Baby name trends are constantly changing and “word names” or “thing names” such as Bear, Willow, East or River (my own baby’s name), are very trendy right now. I find the term “word names” interesting since, technically, all names are “word names”. I mean John is a word, is it not? The earliest names recorded in human history all had pretty literal meanings in their native tongues. Calling someone Ka in Egyptian would have been like saying, “Hey, Spark of Life!” Almost all of the common English names we hear are derived from Latin, Greek, Hebrew or Egyptian. Anna for example, comes from a Hebrew word meaning grace. Grace is also a perfectly acceptable name these days, but the second someone wants to name their child Love or Blue, people lose their minds. “That’s not a real name!” They say. There seems to be a lot of judgment around what people name their babies as if it has any effect on them personally. On the one hand, I can understand the distress. After all, Elon Musk named his baby X Æ A-Xii, and if I ever met someone who introduced their baby as Avocado, I would outright laugh at them. So where do we draw the line? Do word names not have special meaning?
Word names, in my opinion, should be used wisely since I firmly believe names shape a person.
My own child’s name is River. I really wanted her to be named Ocean because the seaside was always a place of happiness for me and because of my love for surfing, but my husband didn’t like the name. We agreed that a nature/water-inspired name would be a good fit though since we love the outdoors, so we compromised with River. I like that a river can represent this wild kind of strength but also a peaceful calmness. Whoever River becomes her name will definitely play a role in shaping her.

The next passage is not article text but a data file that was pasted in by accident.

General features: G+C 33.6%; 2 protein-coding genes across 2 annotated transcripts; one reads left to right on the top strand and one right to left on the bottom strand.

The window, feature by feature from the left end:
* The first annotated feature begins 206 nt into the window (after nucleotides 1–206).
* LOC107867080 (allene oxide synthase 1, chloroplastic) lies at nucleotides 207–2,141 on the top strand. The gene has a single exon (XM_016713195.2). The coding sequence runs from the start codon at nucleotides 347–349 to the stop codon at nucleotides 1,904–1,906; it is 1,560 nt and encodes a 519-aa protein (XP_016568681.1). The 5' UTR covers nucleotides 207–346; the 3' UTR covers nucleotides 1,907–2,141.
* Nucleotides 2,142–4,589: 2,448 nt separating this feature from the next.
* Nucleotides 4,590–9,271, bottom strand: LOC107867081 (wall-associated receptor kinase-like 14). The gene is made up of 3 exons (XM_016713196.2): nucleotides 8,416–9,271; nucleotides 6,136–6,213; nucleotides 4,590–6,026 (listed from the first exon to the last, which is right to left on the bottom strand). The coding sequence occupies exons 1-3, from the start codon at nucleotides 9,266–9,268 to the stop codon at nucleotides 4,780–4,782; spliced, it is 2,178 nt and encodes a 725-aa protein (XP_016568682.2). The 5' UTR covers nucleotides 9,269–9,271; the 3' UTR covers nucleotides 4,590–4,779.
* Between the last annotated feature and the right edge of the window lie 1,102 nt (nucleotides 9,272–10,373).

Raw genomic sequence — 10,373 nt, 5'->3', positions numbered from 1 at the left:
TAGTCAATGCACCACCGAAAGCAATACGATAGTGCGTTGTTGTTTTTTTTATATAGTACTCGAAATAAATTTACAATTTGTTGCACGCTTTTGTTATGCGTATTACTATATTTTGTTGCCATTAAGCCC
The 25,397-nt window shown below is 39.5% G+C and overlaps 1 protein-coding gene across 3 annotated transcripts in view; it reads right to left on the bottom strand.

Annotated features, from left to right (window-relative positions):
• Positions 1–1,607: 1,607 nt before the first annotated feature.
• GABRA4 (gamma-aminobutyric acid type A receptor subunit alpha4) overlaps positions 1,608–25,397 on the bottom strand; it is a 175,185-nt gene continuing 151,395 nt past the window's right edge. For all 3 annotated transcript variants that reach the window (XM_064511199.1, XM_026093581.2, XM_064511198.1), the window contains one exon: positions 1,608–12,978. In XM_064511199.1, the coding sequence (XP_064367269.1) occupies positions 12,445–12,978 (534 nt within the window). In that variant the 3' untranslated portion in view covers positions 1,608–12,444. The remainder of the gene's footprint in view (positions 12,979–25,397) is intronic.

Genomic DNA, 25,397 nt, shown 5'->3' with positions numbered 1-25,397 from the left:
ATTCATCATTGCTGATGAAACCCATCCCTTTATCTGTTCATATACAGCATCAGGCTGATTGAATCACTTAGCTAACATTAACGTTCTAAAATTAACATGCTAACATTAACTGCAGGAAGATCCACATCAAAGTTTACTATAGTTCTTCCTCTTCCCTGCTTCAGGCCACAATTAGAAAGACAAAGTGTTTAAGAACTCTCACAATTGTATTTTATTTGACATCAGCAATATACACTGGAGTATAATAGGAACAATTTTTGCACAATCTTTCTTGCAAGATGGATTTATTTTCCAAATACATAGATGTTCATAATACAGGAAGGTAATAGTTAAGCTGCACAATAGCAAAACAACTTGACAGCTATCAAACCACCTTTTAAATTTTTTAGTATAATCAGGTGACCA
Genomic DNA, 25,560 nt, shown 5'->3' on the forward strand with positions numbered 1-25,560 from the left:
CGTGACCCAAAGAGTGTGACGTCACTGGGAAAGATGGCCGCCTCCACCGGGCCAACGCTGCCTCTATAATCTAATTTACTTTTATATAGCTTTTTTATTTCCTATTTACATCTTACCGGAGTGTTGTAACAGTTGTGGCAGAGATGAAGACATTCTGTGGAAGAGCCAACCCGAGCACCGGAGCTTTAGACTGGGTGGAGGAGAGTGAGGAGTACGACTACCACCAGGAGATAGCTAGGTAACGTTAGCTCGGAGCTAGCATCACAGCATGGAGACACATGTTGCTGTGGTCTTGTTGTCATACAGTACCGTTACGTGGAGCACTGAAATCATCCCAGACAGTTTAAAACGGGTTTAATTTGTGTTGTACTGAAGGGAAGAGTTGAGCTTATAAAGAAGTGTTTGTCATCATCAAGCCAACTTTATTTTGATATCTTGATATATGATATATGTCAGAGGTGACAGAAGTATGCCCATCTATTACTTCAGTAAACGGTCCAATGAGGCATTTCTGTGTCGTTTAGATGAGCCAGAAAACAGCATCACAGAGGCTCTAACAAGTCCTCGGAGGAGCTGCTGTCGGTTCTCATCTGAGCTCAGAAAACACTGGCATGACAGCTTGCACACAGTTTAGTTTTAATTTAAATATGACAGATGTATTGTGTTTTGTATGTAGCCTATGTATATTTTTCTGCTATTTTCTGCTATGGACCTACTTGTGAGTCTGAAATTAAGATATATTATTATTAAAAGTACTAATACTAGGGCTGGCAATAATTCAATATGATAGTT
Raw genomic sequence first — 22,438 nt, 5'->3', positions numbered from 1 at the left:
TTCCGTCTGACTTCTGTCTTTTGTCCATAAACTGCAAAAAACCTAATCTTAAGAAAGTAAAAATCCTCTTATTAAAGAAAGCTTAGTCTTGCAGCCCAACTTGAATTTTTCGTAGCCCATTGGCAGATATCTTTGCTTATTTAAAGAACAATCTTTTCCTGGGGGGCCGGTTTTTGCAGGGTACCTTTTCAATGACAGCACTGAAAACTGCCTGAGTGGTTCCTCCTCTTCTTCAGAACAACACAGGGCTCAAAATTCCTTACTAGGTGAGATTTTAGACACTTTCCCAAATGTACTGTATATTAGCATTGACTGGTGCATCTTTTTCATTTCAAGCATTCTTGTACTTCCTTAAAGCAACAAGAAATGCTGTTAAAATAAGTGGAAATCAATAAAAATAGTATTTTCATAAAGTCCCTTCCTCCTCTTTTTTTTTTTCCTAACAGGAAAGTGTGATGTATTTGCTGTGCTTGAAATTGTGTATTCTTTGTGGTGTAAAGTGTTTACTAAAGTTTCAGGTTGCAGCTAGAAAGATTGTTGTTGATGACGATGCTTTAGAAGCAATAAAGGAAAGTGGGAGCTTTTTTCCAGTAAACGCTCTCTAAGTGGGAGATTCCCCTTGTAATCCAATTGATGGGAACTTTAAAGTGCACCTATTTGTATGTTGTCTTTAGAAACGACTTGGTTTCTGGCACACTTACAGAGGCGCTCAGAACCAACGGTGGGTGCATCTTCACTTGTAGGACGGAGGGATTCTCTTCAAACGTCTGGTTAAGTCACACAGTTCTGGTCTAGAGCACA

I have a word name myself -Summer- and I see its effect on my life. I love what summer represents: a carefree, warmness, and I’ve always subconsciously tried to embody those characteristics. My sister’s middle name is Joy and that has definitely impacted her life as well. So, if you choose to give your baby a word name, think about how the name could be interpreted. Maybe you are a gardener and have always loved the smell of lavender as you work. It might represent peace or calmness to you. Maybe you enjoy birdwatching, and an eagle makes you think of the love you have for your nation. Maybe your grandpa was always sipping brandy and the smell makes you think of him. All I’m saying is that word names can have just as much meaning as a name like Michael depending on how they are used.
It is also important to think about how a child’s name will affect them growing up. Will their name become the object of torment in their life? I think naming your child Avocado might cause some problems in their life. So, does this mean if you simply like a name, but it has no meaning to you, you can’t use it? Not necessarily, but if you choose a random name based on how it sounds, definitely still think about how the word could be interpreted. For example, Skull sounds like a cool, edgy name, but it has a sinister meaning. Make sure you like what the word means or what the word could represent. Your child will absolutely derive meaning from their name and it will be part of their identity forever so choose your child’s name kindly.